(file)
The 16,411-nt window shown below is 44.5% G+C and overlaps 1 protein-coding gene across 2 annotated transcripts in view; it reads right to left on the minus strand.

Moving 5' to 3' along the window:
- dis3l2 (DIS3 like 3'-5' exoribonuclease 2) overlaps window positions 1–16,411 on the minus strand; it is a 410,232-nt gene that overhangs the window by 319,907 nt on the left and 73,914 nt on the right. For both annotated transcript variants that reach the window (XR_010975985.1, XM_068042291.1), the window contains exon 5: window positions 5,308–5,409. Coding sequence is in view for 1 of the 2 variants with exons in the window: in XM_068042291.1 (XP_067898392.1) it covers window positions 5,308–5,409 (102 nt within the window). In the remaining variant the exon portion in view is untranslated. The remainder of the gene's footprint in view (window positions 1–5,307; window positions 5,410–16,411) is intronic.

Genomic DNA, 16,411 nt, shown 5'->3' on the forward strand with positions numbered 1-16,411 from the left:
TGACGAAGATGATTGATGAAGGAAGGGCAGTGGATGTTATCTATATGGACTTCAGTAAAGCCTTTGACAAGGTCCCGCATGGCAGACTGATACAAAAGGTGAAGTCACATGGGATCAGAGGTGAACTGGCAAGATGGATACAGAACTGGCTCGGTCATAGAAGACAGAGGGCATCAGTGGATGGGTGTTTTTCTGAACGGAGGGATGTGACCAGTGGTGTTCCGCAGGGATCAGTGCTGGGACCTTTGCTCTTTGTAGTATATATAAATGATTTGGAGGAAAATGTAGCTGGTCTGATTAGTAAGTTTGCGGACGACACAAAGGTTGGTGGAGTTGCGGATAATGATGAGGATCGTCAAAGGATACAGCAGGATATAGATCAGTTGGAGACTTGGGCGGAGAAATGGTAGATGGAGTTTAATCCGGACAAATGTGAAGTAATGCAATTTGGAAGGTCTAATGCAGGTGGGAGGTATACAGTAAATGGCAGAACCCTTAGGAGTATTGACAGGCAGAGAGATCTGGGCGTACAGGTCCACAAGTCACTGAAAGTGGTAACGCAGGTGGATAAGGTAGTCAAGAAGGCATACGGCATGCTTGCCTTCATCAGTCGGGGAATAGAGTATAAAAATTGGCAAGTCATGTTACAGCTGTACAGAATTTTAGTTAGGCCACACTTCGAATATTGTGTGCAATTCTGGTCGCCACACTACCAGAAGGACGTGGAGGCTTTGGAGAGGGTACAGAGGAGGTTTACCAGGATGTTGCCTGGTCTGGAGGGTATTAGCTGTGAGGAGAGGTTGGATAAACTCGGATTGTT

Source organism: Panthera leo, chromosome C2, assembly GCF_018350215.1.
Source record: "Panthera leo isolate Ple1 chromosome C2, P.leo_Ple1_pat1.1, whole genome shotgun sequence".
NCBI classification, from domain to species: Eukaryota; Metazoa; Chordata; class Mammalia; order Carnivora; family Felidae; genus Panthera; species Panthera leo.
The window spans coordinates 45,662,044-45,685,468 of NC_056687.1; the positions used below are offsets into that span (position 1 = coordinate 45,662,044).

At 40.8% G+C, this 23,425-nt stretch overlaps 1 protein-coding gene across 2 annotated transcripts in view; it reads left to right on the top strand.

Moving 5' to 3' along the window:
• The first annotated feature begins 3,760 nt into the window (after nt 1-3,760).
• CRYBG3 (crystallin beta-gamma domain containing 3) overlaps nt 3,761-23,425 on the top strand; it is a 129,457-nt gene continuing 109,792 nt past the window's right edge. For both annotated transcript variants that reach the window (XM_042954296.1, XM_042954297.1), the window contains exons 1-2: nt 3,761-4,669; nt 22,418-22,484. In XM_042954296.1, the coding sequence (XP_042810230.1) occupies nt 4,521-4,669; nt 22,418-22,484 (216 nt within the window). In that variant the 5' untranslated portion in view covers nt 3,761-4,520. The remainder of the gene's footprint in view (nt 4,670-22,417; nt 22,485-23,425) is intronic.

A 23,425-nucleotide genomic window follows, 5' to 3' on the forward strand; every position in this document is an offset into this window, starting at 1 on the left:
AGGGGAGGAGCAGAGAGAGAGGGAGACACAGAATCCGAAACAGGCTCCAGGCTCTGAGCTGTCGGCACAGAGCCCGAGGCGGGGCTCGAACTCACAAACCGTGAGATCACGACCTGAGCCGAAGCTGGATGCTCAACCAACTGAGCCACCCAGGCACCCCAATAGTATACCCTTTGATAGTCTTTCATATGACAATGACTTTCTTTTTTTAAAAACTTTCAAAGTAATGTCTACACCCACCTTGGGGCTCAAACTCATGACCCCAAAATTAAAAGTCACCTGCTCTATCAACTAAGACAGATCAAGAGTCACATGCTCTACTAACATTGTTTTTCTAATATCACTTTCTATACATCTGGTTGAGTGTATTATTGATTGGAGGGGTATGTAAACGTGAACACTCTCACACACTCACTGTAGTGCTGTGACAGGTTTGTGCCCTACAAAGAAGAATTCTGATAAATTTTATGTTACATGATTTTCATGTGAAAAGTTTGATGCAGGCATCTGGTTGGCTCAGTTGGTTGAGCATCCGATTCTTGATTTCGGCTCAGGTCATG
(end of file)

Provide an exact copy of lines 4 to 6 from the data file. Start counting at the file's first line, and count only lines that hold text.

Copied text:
Genomic DNA, 16,411 nt, shown 5'->3' on the forward strand with positions numbered 1-16,411 from the left:
TGACGAAGATGATTGATGAAGGAAGGGCAGTGGATGTTATCTATATGGACTTCAGTAAAGCCTTTGACAAGGTCCCGCATGGCAGACTGATACAAAAGGTGAAGTCACATGGGATCAGAGGTGAACTGGCAAGATGGATACAGAACTGGCTCGGTCATAGAAGACAGAGGGCATCAGTGGATGGGTGTTTTTCTGAACGGAGGGATGTGACCAGTGGTGTTCCGCAGGGATCAGTGCTGGGACCTTTGCTCTTTGTAGTATATATAAATGATTTGGAGGAAAATGTAGCTGGTCTGATTAGTAAGTTTGCGGACGACACAAAGGTTGGTGGAGTTGCGGATAATGATGAGGATCGTCAAAGGATACAGCAGGATATAGATCAGTTGGAGACTTGGGCGGAGAAATGGTAGATGGAGTTTAATCCGGACAAATGTGAAGTAATGCAATTTGGAAGGTCTAATGCAGGTGGGAGGTATACAGTAAATGGCAGAACCCTTAGGAGTATTGACAGGCAGAGAGATCTGGGCGTACAGGTCCACAAGTCACTGAAAGTGGTAACGCAGGTGGATAAGGTAGTCAAGAAGGCATACGGCATGCTTGCCTTCATCAGTCGGGGAATAGAGTATAAAAATTGGCAAGTCATGTTACAGCTGTACAGAATTTTAGTTAGGCCACACTTCGAATATTGTGTGCAATTCTGGTCGCCACACTACCAGAAGGACGTGGAGGCTTTGGAGAGGGTACAGAGGAGGTTTACCAGGATGTTGCCTGGTCTGGAGGGTATTAGCTGTGAGGAGAGGTTGGATAAACTCGGATTGTT

Source organism: Panthera leo, chromosome C2, assembly GCF_018350215.1.